Angel Investor Gives Open Source PnP A Massive Boost

We love it when an Open Source hardware project grows up and turns into a sustainable business, bootstrapped with nothing but hard work and great ideas, but it’s a really tough prospect to do it using your own money, ploughing the profits from any sales back into development and not taking a dime in wages whilst you do so. People obviously need an income to live off, and that time spent working on a startup is time you can’t spend earning your keep. So it’s with great pleasure that we can bring you the latest news from [Stephen Hawes] and his pick-and-place machine plans. In the year since we last checked in with the project, development has continued at a steady pace, with the guys quickly outgrowing the garage workspace, whilst they prepare PnP machine kits ready for sale.

The big news is that [Joel Spolsky], co-founder of Stack Exchange, creator of Kanban management tool, Trello, and angel investor, has made a sizable ($100K USD) investment in the company which has allowed them to take on a 3,000+ sq. ft office space, and given them the funds for stock and all that boring business overhead stuff. [Stephen] takes time to explain that [Joel] will not have any control of the company, and all hardware and software will remain fully Open Source. For those interested [Joel] implemented his investment as a SAFE note (Simple Agreement for Future Equity) and as such, [Joel] will only make a return in the form of a small share allocation, if they hit the big-time in the future. Can’t really say fairer than that!

[Stephen] did recently receive a ‘cease and desist’ notice regarding his use of the ‘Index’ name for the project, since that is already a trademarked term, defended by somebody else, the project will need change name very soon. A minor setback, but it is a bit annoying that a chunk of that investment now has to go to a lawyer to make sure that the name they do eventually choose isn’t already taken and is safe to use.

In terms of the machine itself, it is now is fully operating, with multiple automatic tape feeders, featuring up and down-facing machine vision, and all that OpenPnP goodness. It has even been demonstrated placing parts for its own custom motherboard PCB, reprap style. Nice!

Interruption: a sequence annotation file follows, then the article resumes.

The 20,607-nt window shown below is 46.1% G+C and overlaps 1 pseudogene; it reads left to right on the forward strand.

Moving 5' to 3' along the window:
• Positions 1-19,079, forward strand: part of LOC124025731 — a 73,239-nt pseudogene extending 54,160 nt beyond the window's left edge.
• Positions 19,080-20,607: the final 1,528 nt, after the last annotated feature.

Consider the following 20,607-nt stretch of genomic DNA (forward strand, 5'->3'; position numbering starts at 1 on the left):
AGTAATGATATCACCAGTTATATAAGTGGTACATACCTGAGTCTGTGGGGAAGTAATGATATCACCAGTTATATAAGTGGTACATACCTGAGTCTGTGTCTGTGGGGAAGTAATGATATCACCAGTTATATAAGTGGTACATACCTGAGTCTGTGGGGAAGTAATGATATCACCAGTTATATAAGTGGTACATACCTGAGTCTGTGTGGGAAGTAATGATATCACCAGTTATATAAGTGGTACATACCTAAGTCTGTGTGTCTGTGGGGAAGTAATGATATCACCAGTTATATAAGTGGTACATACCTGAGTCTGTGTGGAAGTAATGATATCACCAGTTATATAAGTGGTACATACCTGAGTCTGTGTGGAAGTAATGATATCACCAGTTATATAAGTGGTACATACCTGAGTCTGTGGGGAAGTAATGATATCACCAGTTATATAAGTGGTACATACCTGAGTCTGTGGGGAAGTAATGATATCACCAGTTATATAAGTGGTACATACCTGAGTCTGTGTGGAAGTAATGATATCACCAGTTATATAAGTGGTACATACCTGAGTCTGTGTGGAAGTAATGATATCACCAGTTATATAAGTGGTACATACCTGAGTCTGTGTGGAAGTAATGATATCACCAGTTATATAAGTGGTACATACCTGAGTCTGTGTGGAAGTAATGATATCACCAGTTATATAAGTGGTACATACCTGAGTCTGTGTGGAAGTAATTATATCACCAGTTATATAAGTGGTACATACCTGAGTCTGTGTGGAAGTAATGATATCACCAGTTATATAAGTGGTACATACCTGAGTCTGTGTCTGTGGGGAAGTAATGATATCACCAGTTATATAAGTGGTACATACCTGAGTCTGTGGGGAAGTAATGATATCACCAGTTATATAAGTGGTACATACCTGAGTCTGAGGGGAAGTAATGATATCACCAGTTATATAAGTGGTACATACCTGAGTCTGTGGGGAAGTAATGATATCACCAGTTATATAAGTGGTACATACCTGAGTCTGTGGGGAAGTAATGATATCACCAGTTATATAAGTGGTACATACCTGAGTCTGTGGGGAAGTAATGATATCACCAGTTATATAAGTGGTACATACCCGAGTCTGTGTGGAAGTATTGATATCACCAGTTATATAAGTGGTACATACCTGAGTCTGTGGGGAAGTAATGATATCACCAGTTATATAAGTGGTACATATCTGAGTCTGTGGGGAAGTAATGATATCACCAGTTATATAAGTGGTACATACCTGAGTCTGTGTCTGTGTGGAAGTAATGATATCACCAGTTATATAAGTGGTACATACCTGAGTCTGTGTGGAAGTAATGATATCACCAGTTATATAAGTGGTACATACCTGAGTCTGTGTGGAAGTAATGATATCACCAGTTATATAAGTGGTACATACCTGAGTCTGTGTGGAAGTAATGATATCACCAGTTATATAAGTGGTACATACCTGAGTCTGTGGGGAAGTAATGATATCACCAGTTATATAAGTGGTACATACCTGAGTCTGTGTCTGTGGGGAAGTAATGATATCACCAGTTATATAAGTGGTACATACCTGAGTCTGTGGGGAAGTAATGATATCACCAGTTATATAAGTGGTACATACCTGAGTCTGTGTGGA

We wish [Stephen] and partner [Lucian] all the success they deserve, and hope they get those kits out there, because there are people around these parts that need an affordable, hackable, desktop PnP machine ASAP, this scribe included!

Here’s the earlier story covering the machine, but it’s not the only Open Source PnP machine we’ve seen – here’s another one from a few years ago.

Continue reading “Angel Investor Gives Open Source PnP A Massive Boost”

Open Source Pick And Place Has A $450 BOM Cost

Give your grizzled and cramped hands a break from stuffing boards with surface mount components. This is the job of pick and place machine, and over the years these tools of the trade for Printed Circuit Board Assembly (PCBA) have gotten closer to reality for the home shop; with some models diving below the $10,000 mark. But if you’re not doing it professionally, those are still unobtanium.

The cost of this one, on the other hand, could be explained away as a project in itself. You’re not buying a $450 shop tool, you’re purchasing materials to chase the fever dream of building an open source pick and place machine. There are two major parts here, an X/Y/Z machine tool that can also rotate the vacuum-based parts picker, and the feeders that reel out components to be placed. All of this is working, but there’s still a long road to travel before it becomes a set and forget machine.

The rubber hits the road in two ways with pick and place machines: the feeders, and the optical placement. The feeders are where [Stephen Hawes] has done a ton of work, all shown in his video series that began back in January. The stackup of PCBs and 3D-prints hangs on the front rail of the gantry assembly, is adjustable for tape widths, and uses an interesting PCB encoder wheel and worm-gear for fine-tuning the feed. [Stephen’s] main controller board, a RAMPS shield for and Arduino Mega that runs a customized version of Marlin, can work with up to 32 of these feeders.

So far it doesn’t look like he’s tackled a vision system, although the Bill of Materials does include  “Downwards Camera”, confirming this is a planned feature. Vision is crucial in commercial offerings, with at least one downward camera for precise board positioning, and often an up-facing camera as well to ensure component position and orientation (if not multiple cameras for each purpose). Without these, the machine would be dead reckoning and that can lead to drift over the size of the board and the duration of the placement run as well as axial misalignment. Adding vision shouldn’t be a ground-up effort though, as [Stephen] chose to use OpenPnP to drive the machine and that project already has vision support. This will be much simpler to add when compared to the complexity of the feeders.

[Stephen] admits that much work still needs to be done and he would love to have help dialing in the performance of the feeder design, and fleshing out features on the road to perfection. Although we suspect that as in the early days of bootstrapping 3D printers, a project like this can never be truly finished. At least it’ll make his next run of LED glowties a lot easier to fabricate.

Continue reading “Open Source Pick And Place Has A $450 BOM Cost”